We wanted to lighten up our latest Deep Run Roots (read about our year-long project here) dining experience, and what better to make than a salad? This wasn’t just any old salad, the collards and the spicy-sweet dressing really kicked this one up into something truly special. We chose the Collard, Carrot, and Raisin Salad (page 432). On a personal note, this recipe also helped me realize something: it turns out I like a kind of raisin…golden ones. I am not a fan of traditional raisins (I think they taste like blood), but it turns out golden raisings are nothing like the other ones. They’re pretty tasty.
I don’t think we had ever built a dressing for salad in a cast iron pan…over heat. But, when it all came together, it made perfect sense. We love collards (see this post about the Gingered Collards), and yet when they’re raw, the texture is a lot denser than traditional salad greens. The hot dressing does just enough to wilt/cook them so that the consistency is much more salad-like. Giving it some time to chill in the refrigerator gives you the same cool experience one typically enjoys in a salad. The particularly great thing about this recipe is that you can chill it overnight- the collards are strong enough to stand up to dressing and still maintain a pleasant, non-slimy texture, which makes this perfect for entertaining. You might put this salad together earlier in the day so you can be looking relaxed and fabulous when your guests arrive (sign me up!).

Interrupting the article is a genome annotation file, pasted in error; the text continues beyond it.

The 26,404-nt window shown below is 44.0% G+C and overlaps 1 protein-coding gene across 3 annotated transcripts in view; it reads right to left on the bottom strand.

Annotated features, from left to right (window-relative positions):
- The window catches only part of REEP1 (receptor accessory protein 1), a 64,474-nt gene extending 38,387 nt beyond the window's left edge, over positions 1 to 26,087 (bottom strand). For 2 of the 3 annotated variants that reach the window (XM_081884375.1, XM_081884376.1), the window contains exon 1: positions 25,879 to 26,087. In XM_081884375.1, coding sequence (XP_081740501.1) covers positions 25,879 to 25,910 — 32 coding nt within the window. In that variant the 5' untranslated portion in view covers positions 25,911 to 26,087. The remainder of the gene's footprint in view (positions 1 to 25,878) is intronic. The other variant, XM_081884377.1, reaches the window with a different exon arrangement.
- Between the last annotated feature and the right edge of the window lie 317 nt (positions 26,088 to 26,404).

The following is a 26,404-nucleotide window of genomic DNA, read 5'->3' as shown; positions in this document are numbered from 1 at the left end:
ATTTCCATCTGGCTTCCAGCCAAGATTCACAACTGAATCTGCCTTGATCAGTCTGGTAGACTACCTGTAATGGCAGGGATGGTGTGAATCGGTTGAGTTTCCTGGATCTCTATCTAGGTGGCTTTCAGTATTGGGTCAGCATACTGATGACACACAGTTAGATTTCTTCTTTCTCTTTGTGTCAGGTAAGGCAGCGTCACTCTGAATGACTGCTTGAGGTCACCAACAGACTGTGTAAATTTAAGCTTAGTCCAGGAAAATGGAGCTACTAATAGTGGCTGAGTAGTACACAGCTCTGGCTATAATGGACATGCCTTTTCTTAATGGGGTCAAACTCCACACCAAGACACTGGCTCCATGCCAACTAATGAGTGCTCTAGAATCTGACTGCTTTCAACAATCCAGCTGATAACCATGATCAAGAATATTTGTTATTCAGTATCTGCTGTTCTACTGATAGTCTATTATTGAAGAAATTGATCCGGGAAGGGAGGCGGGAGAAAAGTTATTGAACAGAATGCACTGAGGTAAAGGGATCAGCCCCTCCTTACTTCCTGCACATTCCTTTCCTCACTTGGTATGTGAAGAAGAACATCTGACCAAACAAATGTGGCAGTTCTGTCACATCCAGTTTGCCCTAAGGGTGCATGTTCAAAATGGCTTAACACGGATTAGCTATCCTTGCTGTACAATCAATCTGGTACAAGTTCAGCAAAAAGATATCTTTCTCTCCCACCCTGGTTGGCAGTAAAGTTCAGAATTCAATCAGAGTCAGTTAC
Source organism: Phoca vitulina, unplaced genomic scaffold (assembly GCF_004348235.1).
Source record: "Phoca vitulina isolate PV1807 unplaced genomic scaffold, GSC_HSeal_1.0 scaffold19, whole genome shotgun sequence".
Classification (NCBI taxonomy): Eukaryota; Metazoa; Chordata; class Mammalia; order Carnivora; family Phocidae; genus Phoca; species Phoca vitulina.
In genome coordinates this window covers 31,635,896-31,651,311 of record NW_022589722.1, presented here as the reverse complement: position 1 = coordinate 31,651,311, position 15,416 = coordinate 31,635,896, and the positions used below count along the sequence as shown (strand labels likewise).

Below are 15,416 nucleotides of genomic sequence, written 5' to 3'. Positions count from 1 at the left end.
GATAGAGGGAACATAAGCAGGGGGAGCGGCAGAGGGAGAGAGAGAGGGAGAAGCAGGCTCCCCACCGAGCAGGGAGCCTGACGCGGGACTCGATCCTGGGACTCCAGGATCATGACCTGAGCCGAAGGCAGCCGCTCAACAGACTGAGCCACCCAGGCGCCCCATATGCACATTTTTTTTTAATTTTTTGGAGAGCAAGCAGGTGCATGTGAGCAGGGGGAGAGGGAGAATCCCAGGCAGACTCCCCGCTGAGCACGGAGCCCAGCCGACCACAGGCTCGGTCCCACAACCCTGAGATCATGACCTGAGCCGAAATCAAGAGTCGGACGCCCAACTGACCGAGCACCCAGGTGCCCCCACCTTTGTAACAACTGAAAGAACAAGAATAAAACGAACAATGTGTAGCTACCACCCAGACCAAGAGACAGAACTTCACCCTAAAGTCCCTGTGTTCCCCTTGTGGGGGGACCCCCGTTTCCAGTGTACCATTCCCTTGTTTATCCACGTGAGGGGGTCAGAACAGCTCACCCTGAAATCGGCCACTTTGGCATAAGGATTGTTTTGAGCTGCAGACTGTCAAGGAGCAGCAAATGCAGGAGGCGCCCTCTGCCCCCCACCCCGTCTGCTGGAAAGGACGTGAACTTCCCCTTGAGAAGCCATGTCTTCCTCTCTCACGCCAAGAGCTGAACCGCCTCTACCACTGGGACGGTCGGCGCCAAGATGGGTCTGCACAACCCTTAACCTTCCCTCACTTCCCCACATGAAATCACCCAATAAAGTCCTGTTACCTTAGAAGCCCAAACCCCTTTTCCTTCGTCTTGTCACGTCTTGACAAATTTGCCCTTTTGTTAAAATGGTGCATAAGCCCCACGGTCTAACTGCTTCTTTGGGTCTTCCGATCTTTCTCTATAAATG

We decided to use crushed pineapple from a can on this, which was definitely the correct choice. I mean a) how do you make crushed pineapple at home and b) fresh pineapple makes me really itchy (although it tastes so good!). Although the shallots are the technical base of the dressing, it’s really the pineapple. It’s the core (pun intended) of this warm, delightful, dressing slurry. The flavors come from so many different directions, it’s like a party on your palate. It’s sweet, spicy, sour, and savory. It really comes together so well. Be warned, there is some heat on the front side of this, so if you’re not a fan of heat, you might reduce the crushed red pepper amount. We enjoyed it, but we’re spicy people. Keep in mind that there is a fair bit of sweet and acid to serve as a counterpoint to the crushed red pepper, which balances things nicely.
After cooking the dressing and putting it all together, we chilled it for about twenty minutes. Shockingly, there was some of the salad left over, which ended up being a good thing, because we got to test whether or not it could stand up overnight…which it did. It was great for lunch the following day. The mister and I both really enjoyed it and both would pay for it. Additionally, I thought this would be a great thing to make for lunch the day following (or even for a couple of days). There’s enough substance to it that seemed ‘meal-like’, but light enough that you don’t end up with a vicious case of food coma.
What’s your favorite salad recipe?